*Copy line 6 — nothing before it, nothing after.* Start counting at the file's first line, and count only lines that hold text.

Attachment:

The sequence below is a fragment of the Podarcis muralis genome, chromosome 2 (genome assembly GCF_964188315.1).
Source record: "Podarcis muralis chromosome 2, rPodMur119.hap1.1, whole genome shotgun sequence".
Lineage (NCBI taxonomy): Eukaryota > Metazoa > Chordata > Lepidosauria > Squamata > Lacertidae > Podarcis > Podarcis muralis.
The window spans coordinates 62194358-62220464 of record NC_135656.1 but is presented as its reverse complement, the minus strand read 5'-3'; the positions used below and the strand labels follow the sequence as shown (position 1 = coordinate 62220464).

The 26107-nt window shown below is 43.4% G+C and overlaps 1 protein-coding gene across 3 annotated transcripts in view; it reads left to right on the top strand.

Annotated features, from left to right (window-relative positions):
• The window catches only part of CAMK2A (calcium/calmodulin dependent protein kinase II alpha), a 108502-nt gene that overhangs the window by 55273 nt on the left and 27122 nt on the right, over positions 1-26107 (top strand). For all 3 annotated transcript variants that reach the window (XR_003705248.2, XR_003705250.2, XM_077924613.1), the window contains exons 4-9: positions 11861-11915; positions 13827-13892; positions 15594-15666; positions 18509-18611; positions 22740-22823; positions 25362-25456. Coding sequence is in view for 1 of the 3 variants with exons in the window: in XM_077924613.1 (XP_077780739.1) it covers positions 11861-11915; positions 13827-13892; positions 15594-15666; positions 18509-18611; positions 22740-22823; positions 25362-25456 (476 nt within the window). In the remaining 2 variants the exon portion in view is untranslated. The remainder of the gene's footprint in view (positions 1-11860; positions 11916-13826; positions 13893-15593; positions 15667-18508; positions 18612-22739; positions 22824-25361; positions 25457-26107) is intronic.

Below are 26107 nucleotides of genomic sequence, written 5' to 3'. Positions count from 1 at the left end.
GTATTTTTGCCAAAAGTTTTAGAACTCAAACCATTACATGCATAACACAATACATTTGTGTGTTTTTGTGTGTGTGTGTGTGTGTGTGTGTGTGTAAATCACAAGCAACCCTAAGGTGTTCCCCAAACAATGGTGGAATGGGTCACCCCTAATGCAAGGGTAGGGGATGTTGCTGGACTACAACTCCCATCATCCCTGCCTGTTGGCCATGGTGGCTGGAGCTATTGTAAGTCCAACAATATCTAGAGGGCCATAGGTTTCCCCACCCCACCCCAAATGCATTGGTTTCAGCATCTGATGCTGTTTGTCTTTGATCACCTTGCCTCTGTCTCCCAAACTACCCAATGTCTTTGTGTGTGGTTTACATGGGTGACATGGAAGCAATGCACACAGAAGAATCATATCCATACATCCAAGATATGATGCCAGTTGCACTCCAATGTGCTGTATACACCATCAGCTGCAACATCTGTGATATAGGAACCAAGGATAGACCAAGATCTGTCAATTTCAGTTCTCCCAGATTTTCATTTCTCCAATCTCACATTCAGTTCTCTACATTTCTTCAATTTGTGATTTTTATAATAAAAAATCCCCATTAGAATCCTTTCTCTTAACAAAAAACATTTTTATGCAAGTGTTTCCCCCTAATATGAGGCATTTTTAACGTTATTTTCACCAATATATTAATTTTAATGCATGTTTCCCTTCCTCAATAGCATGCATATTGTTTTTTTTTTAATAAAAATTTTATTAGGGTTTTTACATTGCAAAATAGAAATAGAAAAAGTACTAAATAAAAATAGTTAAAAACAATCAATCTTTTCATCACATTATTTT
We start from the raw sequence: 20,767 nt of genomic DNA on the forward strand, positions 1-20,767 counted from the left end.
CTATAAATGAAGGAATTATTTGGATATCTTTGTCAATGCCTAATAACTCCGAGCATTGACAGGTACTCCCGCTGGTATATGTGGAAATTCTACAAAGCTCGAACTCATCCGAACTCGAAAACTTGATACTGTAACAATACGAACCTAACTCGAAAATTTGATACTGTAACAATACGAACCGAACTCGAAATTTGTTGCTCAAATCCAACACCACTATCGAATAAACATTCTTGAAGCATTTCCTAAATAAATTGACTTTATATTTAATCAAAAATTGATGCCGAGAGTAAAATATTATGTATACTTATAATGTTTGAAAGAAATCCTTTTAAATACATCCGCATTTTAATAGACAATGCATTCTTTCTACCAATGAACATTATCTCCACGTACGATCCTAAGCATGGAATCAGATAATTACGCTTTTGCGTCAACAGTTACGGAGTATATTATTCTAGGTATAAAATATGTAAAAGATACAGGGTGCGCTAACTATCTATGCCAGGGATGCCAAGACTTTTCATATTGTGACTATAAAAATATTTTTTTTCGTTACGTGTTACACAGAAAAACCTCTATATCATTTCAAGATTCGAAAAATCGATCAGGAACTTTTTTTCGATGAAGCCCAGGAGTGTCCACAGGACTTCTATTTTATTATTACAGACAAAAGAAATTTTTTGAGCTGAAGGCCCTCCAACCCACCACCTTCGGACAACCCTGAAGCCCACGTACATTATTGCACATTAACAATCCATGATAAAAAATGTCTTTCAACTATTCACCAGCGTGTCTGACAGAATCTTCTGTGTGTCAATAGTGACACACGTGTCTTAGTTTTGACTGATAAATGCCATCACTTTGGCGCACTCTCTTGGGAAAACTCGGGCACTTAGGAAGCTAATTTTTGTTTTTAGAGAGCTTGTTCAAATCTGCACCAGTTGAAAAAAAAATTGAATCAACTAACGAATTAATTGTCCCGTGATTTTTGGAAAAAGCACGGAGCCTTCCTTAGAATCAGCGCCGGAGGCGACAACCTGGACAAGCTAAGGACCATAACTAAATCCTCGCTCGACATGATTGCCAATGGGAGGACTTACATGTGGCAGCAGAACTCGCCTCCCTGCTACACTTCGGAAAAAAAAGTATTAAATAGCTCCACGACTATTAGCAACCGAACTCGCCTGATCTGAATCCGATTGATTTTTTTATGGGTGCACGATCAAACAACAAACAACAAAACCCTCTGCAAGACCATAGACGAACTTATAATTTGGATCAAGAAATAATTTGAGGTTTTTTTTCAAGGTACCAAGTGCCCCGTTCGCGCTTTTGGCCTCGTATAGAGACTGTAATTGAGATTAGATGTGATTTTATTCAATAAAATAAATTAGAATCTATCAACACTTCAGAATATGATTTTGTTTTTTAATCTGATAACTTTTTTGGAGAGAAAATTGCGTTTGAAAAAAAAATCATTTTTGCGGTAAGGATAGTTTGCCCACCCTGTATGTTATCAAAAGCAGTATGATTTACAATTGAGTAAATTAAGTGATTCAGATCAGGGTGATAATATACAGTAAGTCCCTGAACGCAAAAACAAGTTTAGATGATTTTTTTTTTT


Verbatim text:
Annotated features, from left to right (window-relative positions):